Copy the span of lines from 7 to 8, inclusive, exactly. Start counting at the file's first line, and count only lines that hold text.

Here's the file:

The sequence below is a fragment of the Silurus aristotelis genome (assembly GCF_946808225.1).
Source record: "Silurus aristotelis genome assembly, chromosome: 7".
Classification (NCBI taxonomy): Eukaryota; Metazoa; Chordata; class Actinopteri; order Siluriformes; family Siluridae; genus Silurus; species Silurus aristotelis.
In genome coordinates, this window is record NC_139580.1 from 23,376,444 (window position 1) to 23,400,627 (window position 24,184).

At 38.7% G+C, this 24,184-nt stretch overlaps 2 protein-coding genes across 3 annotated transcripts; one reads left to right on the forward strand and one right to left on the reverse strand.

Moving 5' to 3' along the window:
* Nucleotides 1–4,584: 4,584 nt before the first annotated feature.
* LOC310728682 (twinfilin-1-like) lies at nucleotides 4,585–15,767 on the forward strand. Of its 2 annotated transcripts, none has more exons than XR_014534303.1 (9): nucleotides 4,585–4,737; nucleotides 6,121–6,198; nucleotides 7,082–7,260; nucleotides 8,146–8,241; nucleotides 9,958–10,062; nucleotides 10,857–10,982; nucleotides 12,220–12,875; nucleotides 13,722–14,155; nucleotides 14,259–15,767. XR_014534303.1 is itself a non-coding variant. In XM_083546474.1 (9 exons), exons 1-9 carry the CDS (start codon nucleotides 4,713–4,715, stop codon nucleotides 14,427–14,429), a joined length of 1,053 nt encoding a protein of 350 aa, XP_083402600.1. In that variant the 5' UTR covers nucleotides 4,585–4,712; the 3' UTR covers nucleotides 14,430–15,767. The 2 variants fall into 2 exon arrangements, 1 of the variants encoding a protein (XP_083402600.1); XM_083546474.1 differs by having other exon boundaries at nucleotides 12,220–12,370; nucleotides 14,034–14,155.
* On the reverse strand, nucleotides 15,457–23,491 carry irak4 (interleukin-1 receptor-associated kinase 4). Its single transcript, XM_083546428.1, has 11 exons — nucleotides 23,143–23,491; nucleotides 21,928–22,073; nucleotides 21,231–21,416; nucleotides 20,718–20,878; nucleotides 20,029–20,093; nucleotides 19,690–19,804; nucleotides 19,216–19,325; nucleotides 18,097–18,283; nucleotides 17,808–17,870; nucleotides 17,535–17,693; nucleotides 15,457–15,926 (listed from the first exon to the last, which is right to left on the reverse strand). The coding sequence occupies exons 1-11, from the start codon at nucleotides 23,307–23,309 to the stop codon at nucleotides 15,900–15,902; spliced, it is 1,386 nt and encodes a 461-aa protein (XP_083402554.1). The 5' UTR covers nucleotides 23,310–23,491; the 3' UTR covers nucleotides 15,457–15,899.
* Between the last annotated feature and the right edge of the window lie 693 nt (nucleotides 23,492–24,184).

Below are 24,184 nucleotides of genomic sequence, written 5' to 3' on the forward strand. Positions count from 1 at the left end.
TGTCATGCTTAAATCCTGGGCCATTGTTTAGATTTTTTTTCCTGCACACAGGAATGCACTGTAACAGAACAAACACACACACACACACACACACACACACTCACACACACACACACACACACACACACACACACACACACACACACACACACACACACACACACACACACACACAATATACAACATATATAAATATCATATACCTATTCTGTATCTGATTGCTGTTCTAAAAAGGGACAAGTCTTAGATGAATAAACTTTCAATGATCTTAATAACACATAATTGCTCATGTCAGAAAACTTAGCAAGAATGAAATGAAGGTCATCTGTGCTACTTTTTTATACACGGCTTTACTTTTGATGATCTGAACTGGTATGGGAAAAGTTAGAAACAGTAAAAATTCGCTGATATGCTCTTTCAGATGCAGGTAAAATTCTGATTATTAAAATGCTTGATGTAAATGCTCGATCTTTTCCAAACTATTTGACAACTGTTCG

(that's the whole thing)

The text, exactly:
* Nucleotides 1–4,584: 4,584 nt before the first annotated feature.
* LOC310728682 (twinfilin-1-like) lies at nucleotides 4,585–15,767 on the forward strand. Of its 2 annotated transcripts, none has more exons than XR_014534303.1 (9): nucleotides 4,585–4,737; nucleotides 6,121–6,198; nucleotides 7,082–7,260; nucleotides 8,146–8,241; nucleotides 9,958–10,062; nucleotides 10,857–10,982; nucleotides 12,220–12,875; nucleotides 13,722–14,155; nucleotides 14,259–15,767. XR_014534303.1 is itself a non-coding variant. In XM_083546474.1 (9 exons), exons 1-9 carry the CDS (start codon nucleotides 4,713–4,715, stop codon nucleotides 14,427–14,429), a joined length of 1,053 nt encoding a protein of 350 aa, XP_083402600.1. In that variant the 5' UTR covers nucleotides 4,585–4,712; the 3' UTR covers nucleotides 14,430–15,767. The 2 variants fall into 2 exon arrangements, 1 of the variants encoding a protein (XP_083402600.1); XM_083546474.1 differs by having other exon boundaries at nucleotides 12,220–12,370; nucleotides 14,034–14,155.